I wondered if he came across the occasional child who would try to take advantage of his blindness.
“Sometimes people try to take advantage, but I nip it in the bud and put my foot down,” he responded. For the most part, I don’t have a problem, they respect me. They don’t just see me as blind, but as a man. I am not hustling or begging. I am doing something positive. It’s encouraging for the kids who see that if I can do something good and make a difference, they can too.”
I have seen Tyrone in action at his office at Gerald Cash Primary. The kids there adore him and rush to him to hug him, nearly throwing him down with all the love.
Currently, Tyrone works out of the Adolescent Health Centre. There, health services are given to young people, including pregnant teenagers. Additional measures have been taken to sanitise the building in light of Covid-19. Nurse in charge Monique Terecita Rahming has done a great job at ensuring that staff members have all the masks, gloves and other supplies they need, Tyrone said.
Working with young people is a passion for Tyrone. Even before it became his profession, he served as youth leader at Angelic Baptist Church, Joe Farrington Road, with Rev Rolston Smith as Pastor. He also led the children’s choir and was coordinator of the children’s ministry. He went on to serve in the Baptist Young People Fellowship. He is currently Assistant Pastor at Judah Worship Center on Davis Street, Oakes Field, where he is also Director of the Youth Ministry. In addition to young people, Tyrone advocates for the rights of persons with disabilities. He is the current Public Relations Officer for the Disabled Persons Organisation, with Antoine Munroe as President.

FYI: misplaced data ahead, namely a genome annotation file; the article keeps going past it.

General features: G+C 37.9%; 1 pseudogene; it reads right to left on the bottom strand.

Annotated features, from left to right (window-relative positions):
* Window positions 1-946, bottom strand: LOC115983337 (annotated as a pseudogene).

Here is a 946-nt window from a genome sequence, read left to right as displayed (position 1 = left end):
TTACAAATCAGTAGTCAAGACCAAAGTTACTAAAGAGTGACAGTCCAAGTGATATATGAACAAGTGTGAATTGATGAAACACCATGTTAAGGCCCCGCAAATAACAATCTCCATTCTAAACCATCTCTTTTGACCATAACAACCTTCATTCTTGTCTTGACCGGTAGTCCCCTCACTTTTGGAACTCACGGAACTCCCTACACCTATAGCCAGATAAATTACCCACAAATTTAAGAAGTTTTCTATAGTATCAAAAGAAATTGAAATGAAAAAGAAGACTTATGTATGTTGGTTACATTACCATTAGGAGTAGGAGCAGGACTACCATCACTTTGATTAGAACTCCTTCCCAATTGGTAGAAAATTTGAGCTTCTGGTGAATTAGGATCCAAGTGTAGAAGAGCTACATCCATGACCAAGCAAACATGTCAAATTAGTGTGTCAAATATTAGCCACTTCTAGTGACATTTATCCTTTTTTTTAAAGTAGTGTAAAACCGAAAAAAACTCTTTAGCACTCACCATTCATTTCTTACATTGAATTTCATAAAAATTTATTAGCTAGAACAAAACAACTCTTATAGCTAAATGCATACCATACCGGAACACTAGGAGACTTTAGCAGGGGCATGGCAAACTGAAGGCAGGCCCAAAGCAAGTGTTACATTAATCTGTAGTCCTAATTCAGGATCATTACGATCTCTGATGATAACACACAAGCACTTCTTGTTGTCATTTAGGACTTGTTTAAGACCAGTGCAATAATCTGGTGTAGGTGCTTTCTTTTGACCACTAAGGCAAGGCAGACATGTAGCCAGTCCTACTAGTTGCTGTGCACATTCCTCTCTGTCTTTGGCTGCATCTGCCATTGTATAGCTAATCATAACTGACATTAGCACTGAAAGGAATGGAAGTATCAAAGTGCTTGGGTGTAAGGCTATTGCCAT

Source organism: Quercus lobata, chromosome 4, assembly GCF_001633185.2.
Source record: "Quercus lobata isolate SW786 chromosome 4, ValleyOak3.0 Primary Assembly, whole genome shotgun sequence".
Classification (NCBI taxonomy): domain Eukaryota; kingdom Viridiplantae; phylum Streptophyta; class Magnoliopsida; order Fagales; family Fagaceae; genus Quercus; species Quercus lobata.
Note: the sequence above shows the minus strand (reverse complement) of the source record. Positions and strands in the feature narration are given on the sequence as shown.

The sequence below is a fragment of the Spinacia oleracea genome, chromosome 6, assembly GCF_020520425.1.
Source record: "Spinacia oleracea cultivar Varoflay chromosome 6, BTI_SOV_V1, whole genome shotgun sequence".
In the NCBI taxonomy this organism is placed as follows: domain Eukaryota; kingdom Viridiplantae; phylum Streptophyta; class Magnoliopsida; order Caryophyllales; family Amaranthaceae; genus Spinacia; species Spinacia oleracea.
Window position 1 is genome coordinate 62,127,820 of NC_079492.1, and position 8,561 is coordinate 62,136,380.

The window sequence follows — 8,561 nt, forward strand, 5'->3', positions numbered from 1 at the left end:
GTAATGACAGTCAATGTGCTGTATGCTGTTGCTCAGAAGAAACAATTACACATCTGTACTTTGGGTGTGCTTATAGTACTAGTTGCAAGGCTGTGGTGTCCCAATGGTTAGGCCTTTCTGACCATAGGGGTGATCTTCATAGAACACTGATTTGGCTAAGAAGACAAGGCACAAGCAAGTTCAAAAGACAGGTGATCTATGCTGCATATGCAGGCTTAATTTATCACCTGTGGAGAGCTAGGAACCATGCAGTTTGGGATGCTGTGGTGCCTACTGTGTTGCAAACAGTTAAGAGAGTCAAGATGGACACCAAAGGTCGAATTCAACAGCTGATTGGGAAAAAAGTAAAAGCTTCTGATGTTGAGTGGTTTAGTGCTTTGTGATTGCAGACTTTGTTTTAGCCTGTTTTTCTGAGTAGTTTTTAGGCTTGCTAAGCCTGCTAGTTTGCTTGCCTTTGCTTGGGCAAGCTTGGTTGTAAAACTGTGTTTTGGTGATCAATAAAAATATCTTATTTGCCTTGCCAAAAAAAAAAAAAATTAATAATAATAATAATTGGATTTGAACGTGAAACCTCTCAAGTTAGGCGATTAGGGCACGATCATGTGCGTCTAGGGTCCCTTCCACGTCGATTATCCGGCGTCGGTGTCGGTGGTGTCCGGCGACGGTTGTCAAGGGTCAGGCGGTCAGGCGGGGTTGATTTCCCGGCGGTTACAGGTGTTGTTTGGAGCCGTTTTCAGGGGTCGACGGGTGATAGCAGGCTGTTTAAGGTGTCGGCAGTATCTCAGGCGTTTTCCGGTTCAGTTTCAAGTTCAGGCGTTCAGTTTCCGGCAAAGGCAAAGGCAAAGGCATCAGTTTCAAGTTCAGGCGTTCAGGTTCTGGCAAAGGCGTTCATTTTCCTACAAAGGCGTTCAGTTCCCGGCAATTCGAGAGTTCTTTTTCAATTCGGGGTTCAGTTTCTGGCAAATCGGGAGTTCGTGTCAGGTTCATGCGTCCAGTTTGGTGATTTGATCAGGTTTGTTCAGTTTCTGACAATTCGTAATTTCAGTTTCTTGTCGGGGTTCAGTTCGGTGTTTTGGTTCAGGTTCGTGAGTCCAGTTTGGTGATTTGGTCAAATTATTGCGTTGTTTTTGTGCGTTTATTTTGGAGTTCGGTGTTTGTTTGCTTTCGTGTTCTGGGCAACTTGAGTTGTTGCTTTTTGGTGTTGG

August 19, 1992 was an historical day in the Commonwealth of The Bahamas. The Free National Movement had won the General Elections. People were celebrating, but emotions and even tempers were also high. A group of men had an altercation with one of Tyrone’s brothers. They came through the neighbourhood “causing trouble”. Tyrone ended up getting shot for his brother on that fateful day. He was hit in the eye. He developed Glaucoma in one eye and somehow, it spread to the other. He gradually lost his sight and by 1998, he was totally blind.
In 1997 when the inevitable was imminent, Tyrone decided to take a course in psychology to help him cope with going from a life of sight to blindness. He wanted to know how he could make such an adjustment. The course was so inspiring he continued to study psychology. By the year 2000, he decided to volunteer at the Adolescent Health Centre. He was so good with the youngsters that he was hired the following year. He celebrated his 19th year at the centre last week.
Tyrone is also celebrating 20 years of marriage to his wife Larisa this year. He is the proud father of a son, Tyrone Jr and two daughters, Ashley and Chelsea. He is also a grandfather-of-three. Tyrone boasts of a full life, and one that he is happy for. He wants the general public to understand how important it is to take consideration for persons with disabilities. For example, there are still businesses that are not accessible by wheelchair. During a health crisis such as this, some are having trouble being able to wash their hands with warm, soapy water as instructed, because bathrooms are not outfitted for them. The United Nations, he says, indicates that persons with disabilities account for at least ten per cent of the population. In this case, there are at least 3,500 in our population. He encourages all those with disabilities to join the DPO to help make their voice stronger and have their rights and needs met. Email email@example.com or call 829-7274.